Australian wool sales (24 November) – AWI commentary

Australian wool sales (24 November) – AWI commentary

The season-long oscillations of wool pricing continued at the latest Australian wool auctions. The first day of selling had a sale room atmosphere devoid of any confidence and saw prices depreciate, despite the falling value (-0.9%) of the Aussie dollar. On Tuesday, that tune changed to an overwhelming sense of conviction as many buyers attacked the auction from the first lot on Wednesday, the final day.

This renewed vigour from buyers caused the market to surge initially by 15/20ac but then proceeded to get progressively dearer throughout the day and ultimately wool markets all closed at the highest point. By the end of the day some individual well-measured sale lots were achieving upwards of 70ac better than the previous day.

The Eastern Market Indicator (EMI) finished 1.3% or 17ac higher to a closing basis of 1341ac/clean kg. The Western Market Indicator (WMI) moved positively by an 8ac margin for the week and concluded at 1401ac/clean kg. The forex rate of the Australian dollar (AUD) was weaker again versus the US dollar (USD) and helped keep in check the rise in most user currency options. The USD EMI gained 4usc to close at 967usc/clean kg. 

China’s largest top making interest led the buying lists again and appeared to provide an assurance to others to spur them into action as well. Whilst new business was available from Tuesday onward, traders remained wary and it was mainly indents and manufacturers that concluded the majority of sales transactions and forced the improved pricing as a result.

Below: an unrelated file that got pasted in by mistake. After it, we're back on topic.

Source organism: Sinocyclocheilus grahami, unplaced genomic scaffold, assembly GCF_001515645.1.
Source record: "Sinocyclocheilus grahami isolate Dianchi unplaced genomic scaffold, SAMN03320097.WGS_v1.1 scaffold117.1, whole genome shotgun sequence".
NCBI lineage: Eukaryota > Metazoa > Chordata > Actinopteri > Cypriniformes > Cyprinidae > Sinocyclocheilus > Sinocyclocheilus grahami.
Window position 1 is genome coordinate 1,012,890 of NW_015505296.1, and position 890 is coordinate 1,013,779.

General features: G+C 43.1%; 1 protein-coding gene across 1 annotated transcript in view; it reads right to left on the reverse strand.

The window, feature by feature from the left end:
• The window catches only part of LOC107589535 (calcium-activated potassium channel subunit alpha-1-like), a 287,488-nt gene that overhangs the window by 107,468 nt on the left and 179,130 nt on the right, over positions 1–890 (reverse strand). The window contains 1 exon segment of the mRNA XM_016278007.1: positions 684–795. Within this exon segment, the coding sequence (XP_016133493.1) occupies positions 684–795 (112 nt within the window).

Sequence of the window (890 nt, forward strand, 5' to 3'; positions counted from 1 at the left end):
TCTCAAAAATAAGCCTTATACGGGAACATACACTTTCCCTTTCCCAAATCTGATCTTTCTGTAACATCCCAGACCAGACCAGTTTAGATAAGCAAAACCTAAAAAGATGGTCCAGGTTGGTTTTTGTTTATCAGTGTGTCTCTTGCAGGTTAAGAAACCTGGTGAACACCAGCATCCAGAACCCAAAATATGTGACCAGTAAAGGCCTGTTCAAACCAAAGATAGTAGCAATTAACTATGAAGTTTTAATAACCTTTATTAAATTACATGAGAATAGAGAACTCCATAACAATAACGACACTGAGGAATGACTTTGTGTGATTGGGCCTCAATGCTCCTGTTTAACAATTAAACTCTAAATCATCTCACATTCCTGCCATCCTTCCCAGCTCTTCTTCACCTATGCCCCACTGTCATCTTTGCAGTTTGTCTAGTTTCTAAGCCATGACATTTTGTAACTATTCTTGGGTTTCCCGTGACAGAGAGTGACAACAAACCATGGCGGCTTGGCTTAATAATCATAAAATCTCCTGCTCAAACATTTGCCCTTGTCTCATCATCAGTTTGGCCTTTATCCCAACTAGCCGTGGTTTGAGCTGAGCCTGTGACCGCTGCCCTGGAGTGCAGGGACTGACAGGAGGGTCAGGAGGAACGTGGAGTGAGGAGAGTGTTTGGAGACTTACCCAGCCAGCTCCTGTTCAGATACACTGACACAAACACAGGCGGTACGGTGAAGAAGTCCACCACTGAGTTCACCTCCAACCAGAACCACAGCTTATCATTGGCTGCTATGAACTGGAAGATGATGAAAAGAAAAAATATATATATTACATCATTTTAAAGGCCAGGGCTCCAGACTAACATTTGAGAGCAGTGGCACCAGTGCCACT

With the relatively large and unpredictable price swings on mainly the Merino fleece lots, it has been hard for exporters to extract consistent business and convert this to profitable contracts. This accounts for the larger than normal direct and indent buying activity from overseas interests. The fickle nature of retail at the moment also causes further uncertainty from the manufacturing sector right through to retail, leading to the just-in-time delivery mentality.     

Merino fleece and skirtings sold dearer from 25 to 40ac in the East and 5 to 10ac dearer in WA. Cardings sold 10ac dearer and crossbreds unchanged. 

Next week has 41,500 bales being offered on Tuesday and Wednesday.

Source: AWI